Eighteen Days of Spring in Winter

ISBN: 9781907605741
Format: eBook
Published: 01 Oct 2015
Price: £1.99

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18days review

‘I do not claim to be a spokesperson for my generation. I am not a poster girl of the revolution, nor its victim…You see, beneath the din and commotion is a collection of hopes and screams, and between the laments of joy and pain the weary walk…This is my lament.’

The Egyptian revolution of 2011 took just eighteen days to bring down the country’s president of thirty years.

Eighteen Days of Spring in Winter follows the life of Sophia, a literature student in Cairo. As the revolution begins to stir across Egypt, each member of Sophia’s family is affected differently. Her father remains worried and sceptical, her brother is quiet at home until he leaves to join the protesters, and Sophia discovers a new-found political consciousness as the revolution unfolds.

This first novel by author Saeida Rouass explores the impact of the revolution on a family home and the changes the protests bring to a young Egyptian woman’s perception of herself. It shows the challenges Sophia and her family must face in order to emerge from the revolution with continued hope.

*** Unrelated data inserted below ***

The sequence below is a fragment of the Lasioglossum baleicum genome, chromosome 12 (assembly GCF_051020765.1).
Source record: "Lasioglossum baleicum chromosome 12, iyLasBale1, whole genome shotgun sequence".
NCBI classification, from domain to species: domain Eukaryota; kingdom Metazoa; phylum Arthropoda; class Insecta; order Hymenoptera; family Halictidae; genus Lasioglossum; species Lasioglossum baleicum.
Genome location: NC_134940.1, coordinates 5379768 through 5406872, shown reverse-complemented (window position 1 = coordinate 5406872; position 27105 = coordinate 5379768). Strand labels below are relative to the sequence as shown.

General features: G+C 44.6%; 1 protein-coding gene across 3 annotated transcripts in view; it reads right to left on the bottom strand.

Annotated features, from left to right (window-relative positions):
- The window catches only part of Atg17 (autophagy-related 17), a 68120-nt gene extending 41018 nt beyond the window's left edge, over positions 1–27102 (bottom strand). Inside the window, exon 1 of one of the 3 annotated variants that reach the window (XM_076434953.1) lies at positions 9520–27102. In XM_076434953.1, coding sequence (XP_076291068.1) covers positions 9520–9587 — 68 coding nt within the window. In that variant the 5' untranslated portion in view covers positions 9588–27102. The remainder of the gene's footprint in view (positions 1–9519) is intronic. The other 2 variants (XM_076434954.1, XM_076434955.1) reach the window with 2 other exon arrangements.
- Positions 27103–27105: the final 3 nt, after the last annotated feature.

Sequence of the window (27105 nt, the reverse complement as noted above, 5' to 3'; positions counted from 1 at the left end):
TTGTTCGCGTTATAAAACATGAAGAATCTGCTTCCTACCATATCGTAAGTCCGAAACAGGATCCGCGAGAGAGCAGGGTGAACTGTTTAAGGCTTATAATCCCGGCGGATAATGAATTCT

Underneath these layers of glory, what Rouass does very well is engage in conversations regarding very difficult phenomenon in almost every society. The matter in which she writes about reputations, gossip, expectations, and of course, identity, is done simply and appealingly. She offers strong insight on moments of different types of revolutions: the personal – the revolutions inside the family unit and community.  A compelling narrative of human inconsistency… 
-Sabrien Amrov, Kalimat Magazine
A de-glossed version of the revolution, providing the space for reflection of what the revolution meant to ordinary professional Egyptians, how they dealt with the uncertainty, fear and distrust and how they emerged forever changed. While the narrative is gentle, it leaves a powerful message for the reader – one of hope and courage. 
– Review on Amazon.co.uk
It captures those moments we all realised the revolution was starting. You hear so much about the Arab Spring and the people involved, but this is a fresh, less trumpeted perspective. 
– Review on Amazon.co.uk
A very refreshing and unusual look at the revolution, and opens your eyes to how differently people can react to significant national events – sometimes even in a way that surprises themselves. There is nothing stereotypical or predictable about this story, it is unassuming and subtly powerful.
–  Review on Amazon.co.uk


An interview with Saeida

Where I Write Chapter 1: Saeida Rouass

(Front page banner image credit: Arian Zwegers)